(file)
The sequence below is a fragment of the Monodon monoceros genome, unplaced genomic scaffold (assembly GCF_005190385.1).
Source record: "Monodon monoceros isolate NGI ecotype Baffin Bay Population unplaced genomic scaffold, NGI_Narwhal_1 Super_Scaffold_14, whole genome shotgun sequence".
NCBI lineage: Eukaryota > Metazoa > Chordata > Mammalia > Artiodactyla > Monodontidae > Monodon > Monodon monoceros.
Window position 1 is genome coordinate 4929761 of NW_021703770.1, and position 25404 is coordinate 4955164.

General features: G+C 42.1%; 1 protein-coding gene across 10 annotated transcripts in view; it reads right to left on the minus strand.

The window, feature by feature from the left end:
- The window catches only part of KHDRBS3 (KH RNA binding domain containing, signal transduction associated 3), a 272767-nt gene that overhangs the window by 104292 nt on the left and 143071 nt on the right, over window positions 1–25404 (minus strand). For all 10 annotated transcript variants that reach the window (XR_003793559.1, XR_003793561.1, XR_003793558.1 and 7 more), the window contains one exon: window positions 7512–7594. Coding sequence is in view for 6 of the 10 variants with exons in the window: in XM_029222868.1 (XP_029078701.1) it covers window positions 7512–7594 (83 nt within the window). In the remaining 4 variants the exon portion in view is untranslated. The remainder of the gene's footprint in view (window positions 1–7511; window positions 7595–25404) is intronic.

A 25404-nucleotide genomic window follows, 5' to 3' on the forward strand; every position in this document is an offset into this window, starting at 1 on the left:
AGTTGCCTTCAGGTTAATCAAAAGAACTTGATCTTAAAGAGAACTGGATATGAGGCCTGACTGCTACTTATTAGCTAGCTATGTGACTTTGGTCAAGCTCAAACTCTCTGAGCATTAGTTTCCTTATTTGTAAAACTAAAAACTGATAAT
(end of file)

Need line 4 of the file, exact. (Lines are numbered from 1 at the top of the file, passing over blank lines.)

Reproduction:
Window position 1 is genome coordinate 4929761 of NW_021703770.1, and position 25404 is coordinate 4955164.